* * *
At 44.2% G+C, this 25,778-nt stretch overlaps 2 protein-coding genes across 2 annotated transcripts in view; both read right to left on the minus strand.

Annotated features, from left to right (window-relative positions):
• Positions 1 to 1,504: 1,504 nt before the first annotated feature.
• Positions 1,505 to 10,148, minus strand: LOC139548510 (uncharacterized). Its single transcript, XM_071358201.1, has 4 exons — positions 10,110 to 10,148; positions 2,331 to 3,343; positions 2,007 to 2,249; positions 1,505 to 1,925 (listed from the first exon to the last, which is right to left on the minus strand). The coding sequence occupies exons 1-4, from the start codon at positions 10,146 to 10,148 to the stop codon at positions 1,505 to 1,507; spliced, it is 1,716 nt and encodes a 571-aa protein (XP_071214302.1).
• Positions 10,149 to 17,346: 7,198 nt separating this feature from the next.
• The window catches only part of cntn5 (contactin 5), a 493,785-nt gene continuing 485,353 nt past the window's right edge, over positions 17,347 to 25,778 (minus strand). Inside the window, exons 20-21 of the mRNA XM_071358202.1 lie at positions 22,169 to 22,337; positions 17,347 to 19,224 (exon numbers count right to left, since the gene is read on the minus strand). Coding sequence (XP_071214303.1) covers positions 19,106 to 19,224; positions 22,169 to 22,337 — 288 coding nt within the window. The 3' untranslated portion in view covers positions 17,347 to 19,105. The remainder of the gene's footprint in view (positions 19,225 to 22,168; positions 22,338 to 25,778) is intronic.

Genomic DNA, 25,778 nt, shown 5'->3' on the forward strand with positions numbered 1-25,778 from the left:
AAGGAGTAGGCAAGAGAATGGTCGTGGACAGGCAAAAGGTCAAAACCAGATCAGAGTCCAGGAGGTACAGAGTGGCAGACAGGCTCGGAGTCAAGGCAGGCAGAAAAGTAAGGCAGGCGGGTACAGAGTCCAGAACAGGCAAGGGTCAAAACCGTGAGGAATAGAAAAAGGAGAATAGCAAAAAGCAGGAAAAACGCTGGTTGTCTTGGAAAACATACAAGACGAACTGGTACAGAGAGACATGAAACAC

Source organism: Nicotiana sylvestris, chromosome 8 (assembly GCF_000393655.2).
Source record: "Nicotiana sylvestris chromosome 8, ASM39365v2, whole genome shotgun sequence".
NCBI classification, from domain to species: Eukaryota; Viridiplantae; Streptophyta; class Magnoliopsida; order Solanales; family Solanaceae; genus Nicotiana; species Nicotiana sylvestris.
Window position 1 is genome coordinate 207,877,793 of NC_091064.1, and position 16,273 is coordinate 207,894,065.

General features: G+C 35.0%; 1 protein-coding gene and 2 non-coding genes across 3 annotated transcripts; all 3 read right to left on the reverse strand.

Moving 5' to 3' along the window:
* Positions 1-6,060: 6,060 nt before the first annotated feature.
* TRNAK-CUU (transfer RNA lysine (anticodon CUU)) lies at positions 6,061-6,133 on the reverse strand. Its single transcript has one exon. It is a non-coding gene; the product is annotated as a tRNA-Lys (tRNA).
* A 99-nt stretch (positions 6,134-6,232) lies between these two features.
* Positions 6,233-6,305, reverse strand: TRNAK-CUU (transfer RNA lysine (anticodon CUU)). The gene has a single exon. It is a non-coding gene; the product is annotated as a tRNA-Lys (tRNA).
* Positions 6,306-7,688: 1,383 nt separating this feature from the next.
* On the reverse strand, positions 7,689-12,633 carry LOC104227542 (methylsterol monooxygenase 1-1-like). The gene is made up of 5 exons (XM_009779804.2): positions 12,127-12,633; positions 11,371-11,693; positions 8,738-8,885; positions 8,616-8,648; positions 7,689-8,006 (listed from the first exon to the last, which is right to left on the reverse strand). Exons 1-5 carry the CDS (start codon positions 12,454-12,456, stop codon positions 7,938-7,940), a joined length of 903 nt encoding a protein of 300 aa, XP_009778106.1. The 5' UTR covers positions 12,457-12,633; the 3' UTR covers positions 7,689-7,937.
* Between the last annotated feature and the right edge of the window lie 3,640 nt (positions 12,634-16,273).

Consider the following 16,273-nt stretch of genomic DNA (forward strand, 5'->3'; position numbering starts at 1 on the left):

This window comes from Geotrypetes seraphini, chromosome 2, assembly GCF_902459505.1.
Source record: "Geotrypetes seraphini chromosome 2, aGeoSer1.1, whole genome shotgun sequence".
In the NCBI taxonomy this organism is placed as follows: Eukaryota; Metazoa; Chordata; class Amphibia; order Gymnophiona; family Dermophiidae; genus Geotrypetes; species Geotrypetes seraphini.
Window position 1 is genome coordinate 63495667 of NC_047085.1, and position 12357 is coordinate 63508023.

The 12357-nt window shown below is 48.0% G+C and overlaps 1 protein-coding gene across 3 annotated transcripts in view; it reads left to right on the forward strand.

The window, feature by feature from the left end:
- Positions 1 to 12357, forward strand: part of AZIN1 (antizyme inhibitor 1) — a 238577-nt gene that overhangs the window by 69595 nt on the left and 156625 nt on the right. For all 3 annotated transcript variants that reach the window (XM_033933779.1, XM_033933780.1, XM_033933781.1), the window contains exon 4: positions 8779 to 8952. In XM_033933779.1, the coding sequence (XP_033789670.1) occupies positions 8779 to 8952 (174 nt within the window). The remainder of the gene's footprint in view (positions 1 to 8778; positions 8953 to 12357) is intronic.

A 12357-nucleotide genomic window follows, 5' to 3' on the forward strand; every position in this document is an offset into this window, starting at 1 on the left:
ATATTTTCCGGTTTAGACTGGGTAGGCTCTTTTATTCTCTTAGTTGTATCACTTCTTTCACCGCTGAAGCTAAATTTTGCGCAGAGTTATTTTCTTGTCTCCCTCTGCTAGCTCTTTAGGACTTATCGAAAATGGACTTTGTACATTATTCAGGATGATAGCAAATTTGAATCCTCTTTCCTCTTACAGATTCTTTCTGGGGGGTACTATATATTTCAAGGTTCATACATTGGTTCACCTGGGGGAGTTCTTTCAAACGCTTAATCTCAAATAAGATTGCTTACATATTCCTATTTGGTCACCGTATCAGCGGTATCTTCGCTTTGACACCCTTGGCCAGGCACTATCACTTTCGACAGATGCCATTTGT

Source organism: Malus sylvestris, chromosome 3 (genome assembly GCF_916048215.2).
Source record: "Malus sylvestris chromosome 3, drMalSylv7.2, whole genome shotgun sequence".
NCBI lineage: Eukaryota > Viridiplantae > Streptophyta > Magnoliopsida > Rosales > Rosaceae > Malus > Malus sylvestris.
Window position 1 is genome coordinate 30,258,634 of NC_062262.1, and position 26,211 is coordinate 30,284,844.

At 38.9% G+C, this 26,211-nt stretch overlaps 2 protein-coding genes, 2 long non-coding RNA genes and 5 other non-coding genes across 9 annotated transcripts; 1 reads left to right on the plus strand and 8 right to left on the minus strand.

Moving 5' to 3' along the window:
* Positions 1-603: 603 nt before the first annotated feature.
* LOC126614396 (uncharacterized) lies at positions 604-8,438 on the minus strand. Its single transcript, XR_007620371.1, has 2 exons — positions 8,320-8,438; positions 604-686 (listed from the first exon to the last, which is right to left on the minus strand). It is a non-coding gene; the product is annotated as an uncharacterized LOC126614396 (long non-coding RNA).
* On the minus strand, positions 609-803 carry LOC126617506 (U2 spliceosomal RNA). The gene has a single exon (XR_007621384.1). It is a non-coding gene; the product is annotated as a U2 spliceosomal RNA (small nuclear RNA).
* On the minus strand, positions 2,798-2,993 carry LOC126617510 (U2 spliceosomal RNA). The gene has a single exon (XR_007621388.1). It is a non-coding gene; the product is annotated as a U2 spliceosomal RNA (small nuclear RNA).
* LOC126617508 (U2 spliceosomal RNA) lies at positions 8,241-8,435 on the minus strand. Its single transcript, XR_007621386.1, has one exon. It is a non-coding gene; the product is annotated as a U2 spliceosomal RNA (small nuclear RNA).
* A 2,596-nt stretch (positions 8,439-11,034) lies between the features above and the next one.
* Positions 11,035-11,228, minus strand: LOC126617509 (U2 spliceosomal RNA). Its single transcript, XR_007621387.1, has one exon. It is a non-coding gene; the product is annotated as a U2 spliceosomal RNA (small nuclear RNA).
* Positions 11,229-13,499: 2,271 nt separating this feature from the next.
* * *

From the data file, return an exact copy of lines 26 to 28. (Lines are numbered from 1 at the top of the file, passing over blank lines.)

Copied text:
Window position 1 is genome coordinate 63495667 of NC_047085.1, and position 12357 is coordinate 63508023.

The 12357-nt window shown below is 48.0% G+C and overlaps 1 protein-coding gene across 3 annotated transcripts in view; it reads left to right on the forward strand.

The window, feature by feature from the left end: